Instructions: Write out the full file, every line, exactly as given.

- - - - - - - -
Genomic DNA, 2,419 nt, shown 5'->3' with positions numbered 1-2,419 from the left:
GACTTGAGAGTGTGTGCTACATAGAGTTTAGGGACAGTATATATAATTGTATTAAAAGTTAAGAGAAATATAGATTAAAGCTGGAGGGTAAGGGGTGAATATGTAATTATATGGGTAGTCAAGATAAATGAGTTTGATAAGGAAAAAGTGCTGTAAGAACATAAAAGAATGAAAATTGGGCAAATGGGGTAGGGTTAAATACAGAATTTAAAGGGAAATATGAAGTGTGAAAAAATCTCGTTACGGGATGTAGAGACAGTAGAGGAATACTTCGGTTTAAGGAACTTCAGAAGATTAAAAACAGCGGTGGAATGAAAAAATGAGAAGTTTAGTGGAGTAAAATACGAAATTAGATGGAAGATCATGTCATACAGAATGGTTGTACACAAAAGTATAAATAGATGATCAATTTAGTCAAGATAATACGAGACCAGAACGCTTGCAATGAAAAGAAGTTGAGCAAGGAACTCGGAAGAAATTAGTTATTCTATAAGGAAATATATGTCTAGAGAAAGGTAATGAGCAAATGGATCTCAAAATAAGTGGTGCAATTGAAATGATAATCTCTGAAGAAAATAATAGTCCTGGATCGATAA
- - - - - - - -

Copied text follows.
Genomic DNA, 2,419 nt, shown 5'->3' with positions numbered 1-2,419 from the left:
GACTTGAGAGTGTGTGCTACATAGAGTTTAGGGACAGTATATATAATTGTATTAAAAGTTAAGAGAAATATAGATTAAAGCTGGAGGGTAAGGGGTGAATATGTAATTATATGGGTAGTCAAGATAAATGAGTTTGATAAGGAAAAAGTGCTGTAAGAACATAAAAGAATGAAAATTGGGCAAATGGGGTAGGGTTAAATACAGAATTTAAAGGGAAATATGAAGTGTGAAAAAATCTCGTTACGGGATGTAGAGACAGTAGAGGAATACTTCGGTTTAAGGAACTTCAGAAGATTAAAAACAGCGGTGGAATGAAAAAATGAGAAGTTTAGTGGAGTAAAATACGAAATTAGATGGAAGATCATGTCATACAGAATGGTTGTACACAAAAGTATAAATAGATGATCAATTTAGTCAAGATAATACGAGACCAGAACGCTTGCAATGAAAAGAAGTTGAGCAAGGAACTCGGAAGAAATTAGTTATTCTATAAGGAAATATATGTCTAGAGAAAGGTAATGAGCAAATGGATCTCAAAATAAGTGGTGCAATTGAAATGATAATCTCTGAAGAAAATAATAGTCCTGGATCGATAA